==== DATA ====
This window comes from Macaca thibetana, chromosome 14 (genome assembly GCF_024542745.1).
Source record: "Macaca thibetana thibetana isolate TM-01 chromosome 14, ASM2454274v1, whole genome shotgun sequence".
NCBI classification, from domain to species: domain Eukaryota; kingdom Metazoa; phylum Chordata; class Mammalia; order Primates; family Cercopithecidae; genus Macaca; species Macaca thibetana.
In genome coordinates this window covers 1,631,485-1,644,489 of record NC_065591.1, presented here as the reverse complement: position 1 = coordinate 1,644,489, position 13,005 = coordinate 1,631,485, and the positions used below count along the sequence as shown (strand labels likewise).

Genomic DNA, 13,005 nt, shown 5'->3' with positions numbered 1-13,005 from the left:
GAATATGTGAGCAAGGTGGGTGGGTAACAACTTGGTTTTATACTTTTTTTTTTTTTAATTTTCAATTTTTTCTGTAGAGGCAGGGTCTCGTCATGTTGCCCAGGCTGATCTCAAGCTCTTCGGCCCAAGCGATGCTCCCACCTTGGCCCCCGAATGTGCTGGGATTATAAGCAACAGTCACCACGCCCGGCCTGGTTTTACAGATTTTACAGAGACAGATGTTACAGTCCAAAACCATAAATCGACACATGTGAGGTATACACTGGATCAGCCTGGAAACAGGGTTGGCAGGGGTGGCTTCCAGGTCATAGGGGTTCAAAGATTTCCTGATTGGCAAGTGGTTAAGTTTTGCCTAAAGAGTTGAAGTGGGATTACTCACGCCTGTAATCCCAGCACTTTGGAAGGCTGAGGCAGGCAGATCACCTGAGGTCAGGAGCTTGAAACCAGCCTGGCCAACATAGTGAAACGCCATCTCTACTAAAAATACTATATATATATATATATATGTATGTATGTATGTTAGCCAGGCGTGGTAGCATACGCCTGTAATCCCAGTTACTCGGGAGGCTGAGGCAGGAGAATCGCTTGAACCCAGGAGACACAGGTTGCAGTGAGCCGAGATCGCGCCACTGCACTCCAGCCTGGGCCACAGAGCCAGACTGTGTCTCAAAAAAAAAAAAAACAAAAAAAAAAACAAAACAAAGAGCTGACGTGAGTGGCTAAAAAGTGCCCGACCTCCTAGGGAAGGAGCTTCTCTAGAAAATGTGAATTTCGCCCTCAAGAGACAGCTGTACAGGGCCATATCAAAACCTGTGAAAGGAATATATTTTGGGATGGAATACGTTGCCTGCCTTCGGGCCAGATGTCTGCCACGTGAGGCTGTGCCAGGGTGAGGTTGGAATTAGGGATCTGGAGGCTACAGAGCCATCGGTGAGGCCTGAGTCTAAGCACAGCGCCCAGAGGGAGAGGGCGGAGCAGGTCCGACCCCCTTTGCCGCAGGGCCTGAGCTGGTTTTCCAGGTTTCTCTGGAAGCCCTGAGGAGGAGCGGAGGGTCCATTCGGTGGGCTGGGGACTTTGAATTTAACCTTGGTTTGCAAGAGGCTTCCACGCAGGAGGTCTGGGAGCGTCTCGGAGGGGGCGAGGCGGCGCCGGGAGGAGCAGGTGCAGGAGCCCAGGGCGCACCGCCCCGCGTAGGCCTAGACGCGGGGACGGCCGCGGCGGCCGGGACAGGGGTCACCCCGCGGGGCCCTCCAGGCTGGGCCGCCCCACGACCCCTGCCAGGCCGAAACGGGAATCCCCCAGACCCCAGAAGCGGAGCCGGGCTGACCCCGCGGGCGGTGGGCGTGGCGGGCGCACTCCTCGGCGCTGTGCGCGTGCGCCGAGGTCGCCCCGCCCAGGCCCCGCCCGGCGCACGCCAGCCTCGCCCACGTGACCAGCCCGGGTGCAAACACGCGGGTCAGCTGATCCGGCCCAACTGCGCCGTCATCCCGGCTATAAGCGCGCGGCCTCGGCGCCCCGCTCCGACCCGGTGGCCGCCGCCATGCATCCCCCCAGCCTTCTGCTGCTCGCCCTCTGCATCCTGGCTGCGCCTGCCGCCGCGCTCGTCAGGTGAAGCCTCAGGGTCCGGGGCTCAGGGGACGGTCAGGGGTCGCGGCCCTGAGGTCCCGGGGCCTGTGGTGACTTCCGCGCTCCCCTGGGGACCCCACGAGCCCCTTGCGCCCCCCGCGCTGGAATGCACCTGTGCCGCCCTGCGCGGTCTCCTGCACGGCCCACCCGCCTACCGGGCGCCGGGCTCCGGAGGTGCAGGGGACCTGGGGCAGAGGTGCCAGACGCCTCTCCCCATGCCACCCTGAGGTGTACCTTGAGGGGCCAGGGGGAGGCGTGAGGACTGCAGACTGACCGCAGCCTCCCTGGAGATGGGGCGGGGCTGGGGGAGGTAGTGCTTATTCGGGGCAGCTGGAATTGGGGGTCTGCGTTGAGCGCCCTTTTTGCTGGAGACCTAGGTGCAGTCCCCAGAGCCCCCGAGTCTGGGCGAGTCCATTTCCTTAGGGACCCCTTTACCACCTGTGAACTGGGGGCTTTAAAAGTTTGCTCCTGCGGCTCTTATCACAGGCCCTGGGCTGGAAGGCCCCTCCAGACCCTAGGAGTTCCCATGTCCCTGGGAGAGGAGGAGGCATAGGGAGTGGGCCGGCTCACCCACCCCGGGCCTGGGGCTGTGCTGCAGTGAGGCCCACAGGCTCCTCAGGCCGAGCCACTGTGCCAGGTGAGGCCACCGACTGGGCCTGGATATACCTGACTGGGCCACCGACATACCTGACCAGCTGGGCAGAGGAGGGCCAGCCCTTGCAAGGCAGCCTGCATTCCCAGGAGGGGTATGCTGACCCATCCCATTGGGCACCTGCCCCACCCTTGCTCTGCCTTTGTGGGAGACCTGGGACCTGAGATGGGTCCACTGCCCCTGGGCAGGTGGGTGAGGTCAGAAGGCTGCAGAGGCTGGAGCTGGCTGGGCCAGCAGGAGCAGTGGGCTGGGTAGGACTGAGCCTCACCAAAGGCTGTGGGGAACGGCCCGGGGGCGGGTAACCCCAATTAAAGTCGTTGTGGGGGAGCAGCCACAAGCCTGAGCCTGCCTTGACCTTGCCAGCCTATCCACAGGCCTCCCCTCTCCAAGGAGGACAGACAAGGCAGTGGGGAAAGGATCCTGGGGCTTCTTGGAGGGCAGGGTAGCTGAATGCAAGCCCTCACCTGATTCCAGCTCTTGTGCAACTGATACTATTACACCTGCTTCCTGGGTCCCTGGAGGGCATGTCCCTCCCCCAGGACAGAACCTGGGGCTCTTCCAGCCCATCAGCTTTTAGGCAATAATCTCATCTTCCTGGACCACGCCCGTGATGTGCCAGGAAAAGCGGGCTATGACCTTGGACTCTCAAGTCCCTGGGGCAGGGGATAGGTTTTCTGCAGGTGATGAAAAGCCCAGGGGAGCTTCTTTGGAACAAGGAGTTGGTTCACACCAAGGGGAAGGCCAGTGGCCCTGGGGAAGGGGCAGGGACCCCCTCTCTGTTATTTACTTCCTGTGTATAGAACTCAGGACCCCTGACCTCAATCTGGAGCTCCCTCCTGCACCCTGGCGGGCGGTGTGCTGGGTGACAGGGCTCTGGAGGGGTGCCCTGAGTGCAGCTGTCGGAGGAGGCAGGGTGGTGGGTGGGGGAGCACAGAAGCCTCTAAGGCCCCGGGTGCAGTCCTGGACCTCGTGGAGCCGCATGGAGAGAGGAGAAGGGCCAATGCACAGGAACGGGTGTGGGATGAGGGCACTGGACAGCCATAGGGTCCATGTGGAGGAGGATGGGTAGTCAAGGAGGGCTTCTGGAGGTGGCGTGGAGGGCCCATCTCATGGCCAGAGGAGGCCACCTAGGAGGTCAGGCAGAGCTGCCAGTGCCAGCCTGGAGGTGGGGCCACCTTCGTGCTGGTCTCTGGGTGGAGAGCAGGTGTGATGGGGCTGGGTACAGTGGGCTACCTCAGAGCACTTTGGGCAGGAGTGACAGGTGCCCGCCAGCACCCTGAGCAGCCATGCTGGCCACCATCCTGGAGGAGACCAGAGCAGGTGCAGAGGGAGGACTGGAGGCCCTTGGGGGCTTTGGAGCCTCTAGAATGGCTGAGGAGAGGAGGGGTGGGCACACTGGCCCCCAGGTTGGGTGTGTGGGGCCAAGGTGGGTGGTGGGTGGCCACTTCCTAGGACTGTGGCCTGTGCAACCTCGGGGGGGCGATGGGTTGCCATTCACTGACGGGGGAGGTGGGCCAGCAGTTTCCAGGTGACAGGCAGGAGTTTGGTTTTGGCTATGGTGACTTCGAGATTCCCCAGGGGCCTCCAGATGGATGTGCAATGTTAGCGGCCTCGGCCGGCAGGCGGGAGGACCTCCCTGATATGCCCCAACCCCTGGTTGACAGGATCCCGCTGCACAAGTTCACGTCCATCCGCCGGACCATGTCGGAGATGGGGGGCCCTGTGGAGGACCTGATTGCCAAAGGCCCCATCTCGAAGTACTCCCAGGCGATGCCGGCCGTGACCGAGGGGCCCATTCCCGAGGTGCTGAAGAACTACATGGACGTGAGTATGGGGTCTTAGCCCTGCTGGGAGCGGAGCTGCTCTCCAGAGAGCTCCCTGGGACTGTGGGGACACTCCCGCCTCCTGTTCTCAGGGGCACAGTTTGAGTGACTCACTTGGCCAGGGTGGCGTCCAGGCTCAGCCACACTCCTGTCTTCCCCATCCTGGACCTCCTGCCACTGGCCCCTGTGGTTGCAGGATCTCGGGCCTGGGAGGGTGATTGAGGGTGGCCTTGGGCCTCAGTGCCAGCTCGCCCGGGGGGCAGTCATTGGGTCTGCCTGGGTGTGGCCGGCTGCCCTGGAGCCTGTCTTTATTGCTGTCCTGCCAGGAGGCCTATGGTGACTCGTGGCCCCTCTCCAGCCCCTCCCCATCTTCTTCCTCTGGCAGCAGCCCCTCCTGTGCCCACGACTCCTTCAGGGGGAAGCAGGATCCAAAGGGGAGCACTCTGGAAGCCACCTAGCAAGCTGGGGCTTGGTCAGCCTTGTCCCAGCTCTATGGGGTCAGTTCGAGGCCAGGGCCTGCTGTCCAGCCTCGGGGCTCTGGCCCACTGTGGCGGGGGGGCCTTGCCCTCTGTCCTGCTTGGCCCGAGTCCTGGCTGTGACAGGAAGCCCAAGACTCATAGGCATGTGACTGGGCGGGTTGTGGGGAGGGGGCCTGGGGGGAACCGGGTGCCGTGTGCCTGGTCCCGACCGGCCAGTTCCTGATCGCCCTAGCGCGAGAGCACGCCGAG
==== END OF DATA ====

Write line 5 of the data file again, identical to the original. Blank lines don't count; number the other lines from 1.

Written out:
Genomic DNA, 13,005 nt, shown 5'->3' with positions numbered 1-13,005 from the left: